BACKGROUND: The elucidation of complex biological systems requires integration of multiple molecular parameters. Accordingly, high throughput methods like transcriptomics, proteomics, metabolomics and lipidomics have emerged to provide the tools for successful system-wide investigations. Unfortunately, optimized analysis of different compounds requires specific extraction procedures in combination with specific analytical instrumentation. However, the most efficient extraction protocols often only cover a restricted number of compounds due to the different physico-chemical properties of these biological compounds...
2016: Plant Methods
Cyrille Charnier, Eric Latrille, Julie Jimenez, Margaux Lemoine, Jean-Claude Boulet, Jérémie Miroux, Jean-Philippe Steyer
The development of anaerobic digestion involves both co-digestion of solid wastes and optimization of the feeding recipe. Within this context, substrate characterisation is an essential issue. Although it is widely used, the biochemical methane potential is not sufficient to optimize the operation of anaerobic digestion plants. Indeed the biochemical composition in carbohydrates, lipids, proteins and the chemical oxygen demand of the inputs are key parameters for the optimisation of process performances. Here we used near infrared spectroscopy as a robust and less-time consuming tool to predict the solid waste content in carbohydrates, lipids and nitrogen, and the chemical oxygen demand...
November 2, 2016: Waste Management
Gabriela A Dominguez, Josefina Perlo, Carla C Fraenza, Esteban Anoardo
The elastic properties of lipid membranes can be conveniently characterized through the bending elastic modulus κ. Elasticity directly affects the deformability of a membrane, morphological and shape transitions, fusion, lipid-protein interactions, etc. It is also a critical property for the formulation of ultradeformable liposomes, and of interest for the design of theranostic liposomes for efficient drug delivery systems and/or different imaging contrast agents. Measurements of κ in liposome membranes have been made using the fast field cycling nuclear magnetic relaxometry technique...
November 2, 2016: Chemistry and Physics of Lipids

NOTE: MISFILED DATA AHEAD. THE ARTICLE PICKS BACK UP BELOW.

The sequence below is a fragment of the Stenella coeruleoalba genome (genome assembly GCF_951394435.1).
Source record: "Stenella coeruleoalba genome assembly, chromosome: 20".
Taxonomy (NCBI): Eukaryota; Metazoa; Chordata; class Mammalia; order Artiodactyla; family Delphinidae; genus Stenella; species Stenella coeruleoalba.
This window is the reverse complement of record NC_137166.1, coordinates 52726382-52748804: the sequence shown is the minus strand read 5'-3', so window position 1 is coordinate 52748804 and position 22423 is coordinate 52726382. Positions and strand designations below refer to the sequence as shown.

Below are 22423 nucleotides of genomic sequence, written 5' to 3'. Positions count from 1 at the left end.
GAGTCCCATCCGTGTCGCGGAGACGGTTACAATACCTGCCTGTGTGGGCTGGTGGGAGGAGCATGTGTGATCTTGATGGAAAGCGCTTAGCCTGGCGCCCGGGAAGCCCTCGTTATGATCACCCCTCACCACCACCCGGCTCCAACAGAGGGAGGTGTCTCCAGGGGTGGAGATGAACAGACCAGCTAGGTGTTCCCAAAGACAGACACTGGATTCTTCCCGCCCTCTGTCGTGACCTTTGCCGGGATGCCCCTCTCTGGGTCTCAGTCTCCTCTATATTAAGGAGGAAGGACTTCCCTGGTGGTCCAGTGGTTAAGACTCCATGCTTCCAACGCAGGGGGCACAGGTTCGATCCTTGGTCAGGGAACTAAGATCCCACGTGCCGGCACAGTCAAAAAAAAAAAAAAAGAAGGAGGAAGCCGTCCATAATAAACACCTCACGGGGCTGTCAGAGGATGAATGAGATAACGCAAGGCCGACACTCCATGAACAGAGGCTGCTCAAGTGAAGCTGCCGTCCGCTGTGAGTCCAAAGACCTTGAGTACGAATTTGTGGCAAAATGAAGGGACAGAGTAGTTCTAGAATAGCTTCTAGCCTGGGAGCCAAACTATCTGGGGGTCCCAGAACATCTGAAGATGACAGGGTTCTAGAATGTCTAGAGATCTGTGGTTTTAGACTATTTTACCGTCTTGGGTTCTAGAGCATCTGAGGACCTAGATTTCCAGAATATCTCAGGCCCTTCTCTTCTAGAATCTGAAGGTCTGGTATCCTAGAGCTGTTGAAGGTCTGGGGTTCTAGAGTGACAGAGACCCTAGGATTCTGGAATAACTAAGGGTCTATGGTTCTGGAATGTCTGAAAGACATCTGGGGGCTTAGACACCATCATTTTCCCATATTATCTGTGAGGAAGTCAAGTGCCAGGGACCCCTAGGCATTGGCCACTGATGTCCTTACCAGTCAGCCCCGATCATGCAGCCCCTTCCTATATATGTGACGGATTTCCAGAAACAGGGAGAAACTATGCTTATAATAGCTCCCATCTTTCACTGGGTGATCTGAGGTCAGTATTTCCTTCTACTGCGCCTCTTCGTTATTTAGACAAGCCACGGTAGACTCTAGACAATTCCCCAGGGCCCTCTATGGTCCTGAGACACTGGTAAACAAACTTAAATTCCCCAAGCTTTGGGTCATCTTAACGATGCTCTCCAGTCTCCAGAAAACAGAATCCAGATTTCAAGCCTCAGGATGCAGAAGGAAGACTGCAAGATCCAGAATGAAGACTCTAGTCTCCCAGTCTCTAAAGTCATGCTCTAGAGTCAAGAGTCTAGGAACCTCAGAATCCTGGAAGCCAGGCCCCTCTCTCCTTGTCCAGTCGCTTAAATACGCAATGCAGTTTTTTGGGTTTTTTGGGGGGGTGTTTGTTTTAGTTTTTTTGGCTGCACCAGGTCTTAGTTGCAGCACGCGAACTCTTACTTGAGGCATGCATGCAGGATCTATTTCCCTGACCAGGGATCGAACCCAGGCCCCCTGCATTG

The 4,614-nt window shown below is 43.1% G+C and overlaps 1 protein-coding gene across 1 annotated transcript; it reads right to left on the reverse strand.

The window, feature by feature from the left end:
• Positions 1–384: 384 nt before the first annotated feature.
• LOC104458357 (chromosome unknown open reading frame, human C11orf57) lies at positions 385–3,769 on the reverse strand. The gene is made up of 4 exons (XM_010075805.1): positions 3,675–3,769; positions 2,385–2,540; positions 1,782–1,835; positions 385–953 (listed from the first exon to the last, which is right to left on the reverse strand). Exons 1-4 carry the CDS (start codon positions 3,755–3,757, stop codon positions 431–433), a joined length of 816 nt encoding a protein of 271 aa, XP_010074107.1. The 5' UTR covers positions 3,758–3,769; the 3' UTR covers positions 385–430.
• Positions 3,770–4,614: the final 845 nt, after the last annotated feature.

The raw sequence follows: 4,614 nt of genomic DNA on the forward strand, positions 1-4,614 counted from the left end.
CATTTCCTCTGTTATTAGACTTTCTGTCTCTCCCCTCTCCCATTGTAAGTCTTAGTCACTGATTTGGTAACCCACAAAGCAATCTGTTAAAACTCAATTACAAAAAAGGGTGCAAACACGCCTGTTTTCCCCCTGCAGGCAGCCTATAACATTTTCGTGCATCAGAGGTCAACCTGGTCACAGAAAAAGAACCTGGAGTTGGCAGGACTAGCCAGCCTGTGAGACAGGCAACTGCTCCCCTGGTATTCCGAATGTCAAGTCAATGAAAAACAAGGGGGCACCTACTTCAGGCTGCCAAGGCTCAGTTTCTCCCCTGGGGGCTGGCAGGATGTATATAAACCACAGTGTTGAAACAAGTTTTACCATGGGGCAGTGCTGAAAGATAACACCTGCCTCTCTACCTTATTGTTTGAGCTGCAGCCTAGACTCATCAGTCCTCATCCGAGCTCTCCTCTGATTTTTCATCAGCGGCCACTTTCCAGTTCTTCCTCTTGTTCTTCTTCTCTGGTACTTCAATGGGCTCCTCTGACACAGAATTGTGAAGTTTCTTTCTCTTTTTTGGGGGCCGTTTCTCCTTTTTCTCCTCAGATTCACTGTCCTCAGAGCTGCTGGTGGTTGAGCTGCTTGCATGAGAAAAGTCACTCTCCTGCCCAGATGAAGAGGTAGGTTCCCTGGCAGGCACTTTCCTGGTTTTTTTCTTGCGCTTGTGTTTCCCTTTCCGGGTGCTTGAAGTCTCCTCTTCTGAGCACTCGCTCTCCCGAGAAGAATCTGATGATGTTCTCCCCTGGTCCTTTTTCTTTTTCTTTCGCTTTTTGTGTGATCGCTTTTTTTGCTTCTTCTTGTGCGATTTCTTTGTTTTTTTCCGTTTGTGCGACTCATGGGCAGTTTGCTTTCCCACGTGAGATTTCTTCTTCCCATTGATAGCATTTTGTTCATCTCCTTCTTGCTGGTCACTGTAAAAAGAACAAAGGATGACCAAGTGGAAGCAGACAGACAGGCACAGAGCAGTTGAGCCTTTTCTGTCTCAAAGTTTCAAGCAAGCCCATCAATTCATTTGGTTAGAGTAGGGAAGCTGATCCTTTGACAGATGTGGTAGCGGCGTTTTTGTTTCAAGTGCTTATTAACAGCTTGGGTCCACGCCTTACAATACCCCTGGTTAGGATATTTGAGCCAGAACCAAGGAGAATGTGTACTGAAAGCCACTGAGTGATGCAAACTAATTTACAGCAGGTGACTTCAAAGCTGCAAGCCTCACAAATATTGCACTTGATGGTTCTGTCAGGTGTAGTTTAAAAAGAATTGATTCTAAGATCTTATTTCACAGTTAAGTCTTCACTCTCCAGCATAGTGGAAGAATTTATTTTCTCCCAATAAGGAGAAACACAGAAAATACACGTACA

M Radakovic, D Davitkov, S Borozan, S Stojanovic, J Stevanovic, V Krstic, Z Stanimirovic
The aim of this study was to determine the concentrations of oxidative stress parameters and DNA damage in horses infected by Theileria equi. Initial screening of 110 horses with duplex PCR enabled the selection of 30 infected horses with T. equi and 30 free of infection (control). Specimens from the 60 horses were further analysed by determining the following oxidative stress parameters: extent of haemolysis (EH), plasma free haemoglobin (PHb), catalase (CAT), Cu,Zn superoxide dismutase (SOD1), paraoxonase (PON1), nitrite (NO2(-)), total nitrate and nitrite (NOx), malondialdehyde (MDA) and free thiol groups (-SH)...
November 2016: Veterinary Journal
Md Torequl Islam
Reactive species play an important role in physiological functions. Overproduction of reactive species, notably reactive oxygen (ROS) and nitrogen (RNS) species along with the failure of balance by the body's antioxidant enzyme systems results in destruction of cellular structures, lipids, proteins, and genetic materials such as DNA and RNA. Moreover, the effects of reactive species on mitochondria and their metabolic processes eventually cause a rise in ROS/RNS levels, leading to oxidation of mitochondrial proteins, lipids, and DNA...
November 3, 2016: Neurological Research
Agnieszka K Kowalkowska, Sławomir Turzyński, Małgorzata Kozieradzka-Kiszkurno, Natalia Wiśniewska
Flowers of Bulbophyllum weberi and B. cumingii are characterized by fly-pollinated features. The secretory activity was described in dorsal sepals in both species (putative osmophores), petals in B. weberi (possible osmophores) and adaxial surface of lips in both species. In the cells of dorsal sepals and petals of B. weberi proteins, dihydroxyphenols, lipids and starch grains were detected, in lateral sepals-lipids. Whereas in dorsal sepal of B. cumingii only lipids and starch grains were noted, in lateral sepals-proteins and dihydroxyphenols and in petals-proteins and starch grains...
October 31, 2016: Protoplasma
Jean-Pierre Duneau, Jonathan Khao, James N Sturgis
Understanding how membrane proteins interact with their environment is fundamental to the understanding of their structure, function and interactions. We have performed coarse-grained molecular dynamics simulations on a series of membrane proteins in a membrane environment to examine the perturbations of the lipids by the presence of protein. We analyze these perturbations in terms of elastic membrane deformations and local lipid protein interactions. However these two factors are insufficient to describe the variety of effects that we observe and the changes caused by membranes proteins to the structure and dynamics of their lipid environment...
October 26, 2016: Biochimica et Biophysica Acta